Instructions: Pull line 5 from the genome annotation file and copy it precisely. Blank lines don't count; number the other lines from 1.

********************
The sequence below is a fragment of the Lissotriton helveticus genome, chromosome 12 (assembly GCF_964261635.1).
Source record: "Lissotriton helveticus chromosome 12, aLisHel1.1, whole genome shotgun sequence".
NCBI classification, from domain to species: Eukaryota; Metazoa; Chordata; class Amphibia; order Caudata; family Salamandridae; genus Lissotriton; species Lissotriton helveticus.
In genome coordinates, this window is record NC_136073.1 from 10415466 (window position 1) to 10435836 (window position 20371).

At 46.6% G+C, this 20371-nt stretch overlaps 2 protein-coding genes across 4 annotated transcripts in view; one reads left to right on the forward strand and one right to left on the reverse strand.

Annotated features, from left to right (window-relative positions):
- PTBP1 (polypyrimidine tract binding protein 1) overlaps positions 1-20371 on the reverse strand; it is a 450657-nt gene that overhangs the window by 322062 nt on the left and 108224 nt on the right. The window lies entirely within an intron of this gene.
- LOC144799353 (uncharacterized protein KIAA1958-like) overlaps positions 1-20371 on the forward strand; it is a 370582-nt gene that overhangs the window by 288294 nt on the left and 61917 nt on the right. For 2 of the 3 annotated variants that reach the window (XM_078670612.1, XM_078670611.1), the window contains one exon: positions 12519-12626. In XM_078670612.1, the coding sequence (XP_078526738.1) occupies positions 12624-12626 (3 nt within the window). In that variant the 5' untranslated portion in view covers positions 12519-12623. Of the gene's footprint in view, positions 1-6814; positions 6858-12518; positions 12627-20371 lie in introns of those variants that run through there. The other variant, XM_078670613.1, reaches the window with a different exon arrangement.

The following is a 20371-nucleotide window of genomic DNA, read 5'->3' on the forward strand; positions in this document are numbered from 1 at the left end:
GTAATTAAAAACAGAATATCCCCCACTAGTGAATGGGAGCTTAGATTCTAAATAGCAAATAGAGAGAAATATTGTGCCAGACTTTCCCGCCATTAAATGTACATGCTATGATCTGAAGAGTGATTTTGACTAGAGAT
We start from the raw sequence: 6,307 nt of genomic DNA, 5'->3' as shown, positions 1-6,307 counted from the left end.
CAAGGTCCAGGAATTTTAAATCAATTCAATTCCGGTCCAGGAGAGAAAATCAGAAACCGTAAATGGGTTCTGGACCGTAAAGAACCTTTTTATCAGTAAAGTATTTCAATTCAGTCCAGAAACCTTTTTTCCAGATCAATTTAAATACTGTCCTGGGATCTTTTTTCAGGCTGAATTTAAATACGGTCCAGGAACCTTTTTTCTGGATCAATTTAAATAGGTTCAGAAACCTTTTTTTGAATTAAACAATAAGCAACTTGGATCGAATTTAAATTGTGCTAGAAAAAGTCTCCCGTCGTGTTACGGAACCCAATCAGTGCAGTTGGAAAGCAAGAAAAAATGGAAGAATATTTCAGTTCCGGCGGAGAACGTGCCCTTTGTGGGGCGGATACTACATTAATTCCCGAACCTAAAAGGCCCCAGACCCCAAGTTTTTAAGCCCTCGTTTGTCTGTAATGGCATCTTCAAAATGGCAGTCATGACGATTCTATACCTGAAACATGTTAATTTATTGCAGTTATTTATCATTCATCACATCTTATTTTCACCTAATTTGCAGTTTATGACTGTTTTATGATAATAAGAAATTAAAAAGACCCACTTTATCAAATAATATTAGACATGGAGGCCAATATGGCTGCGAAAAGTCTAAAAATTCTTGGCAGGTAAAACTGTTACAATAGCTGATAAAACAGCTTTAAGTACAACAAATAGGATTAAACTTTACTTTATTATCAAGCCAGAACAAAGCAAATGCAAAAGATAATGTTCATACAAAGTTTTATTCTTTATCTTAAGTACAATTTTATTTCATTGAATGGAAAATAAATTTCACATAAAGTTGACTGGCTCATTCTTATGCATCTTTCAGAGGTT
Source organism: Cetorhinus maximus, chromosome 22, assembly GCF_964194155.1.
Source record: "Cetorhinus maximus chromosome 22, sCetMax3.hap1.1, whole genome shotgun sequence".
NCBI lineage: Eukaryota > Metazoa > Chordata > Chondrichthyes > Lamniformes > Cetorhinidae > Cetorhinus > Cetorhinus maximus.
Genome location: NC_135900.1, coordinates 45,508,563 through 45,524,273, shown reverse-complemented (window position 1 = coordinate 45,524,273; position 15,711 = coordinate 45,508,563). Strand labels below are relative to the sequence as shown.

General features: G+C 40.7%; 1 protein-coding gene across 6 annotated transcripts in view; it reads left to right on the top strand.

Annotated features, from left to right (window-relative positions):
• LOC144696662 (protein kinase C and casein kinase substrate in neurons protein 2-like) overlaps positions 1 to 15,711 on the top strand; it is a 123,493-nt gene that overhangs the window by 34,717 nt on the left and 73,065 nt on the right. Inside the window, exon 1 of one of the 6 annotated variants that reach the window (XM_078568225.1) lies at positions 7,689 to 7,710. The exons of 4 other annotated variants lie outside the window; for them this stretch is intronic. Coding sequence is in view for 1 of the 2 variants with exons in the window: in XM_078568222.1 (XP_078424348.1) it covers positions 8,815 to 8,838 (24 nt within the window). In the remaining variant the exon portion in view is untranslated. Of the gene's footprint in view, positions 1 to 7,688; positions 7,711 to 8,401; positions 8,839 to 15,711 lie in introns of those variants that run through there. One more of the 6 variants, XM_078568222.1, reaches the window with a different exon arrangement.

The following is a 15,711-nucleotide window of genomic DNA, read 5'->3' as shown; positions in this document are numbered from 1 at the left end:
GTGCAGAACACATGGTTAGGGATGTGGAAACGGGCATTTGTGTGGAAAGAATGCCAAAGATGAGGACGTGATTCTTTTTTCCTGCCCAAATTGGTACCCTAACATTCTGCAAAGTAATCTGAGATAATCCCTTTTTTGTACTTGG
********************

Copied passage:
At 46.6% G+C, this 20371-nt stretch overlaps 2 protein-coding genes across 4 annotated transcripts in view; one reads left to right on the forward strand and one right to left on the reverse strand.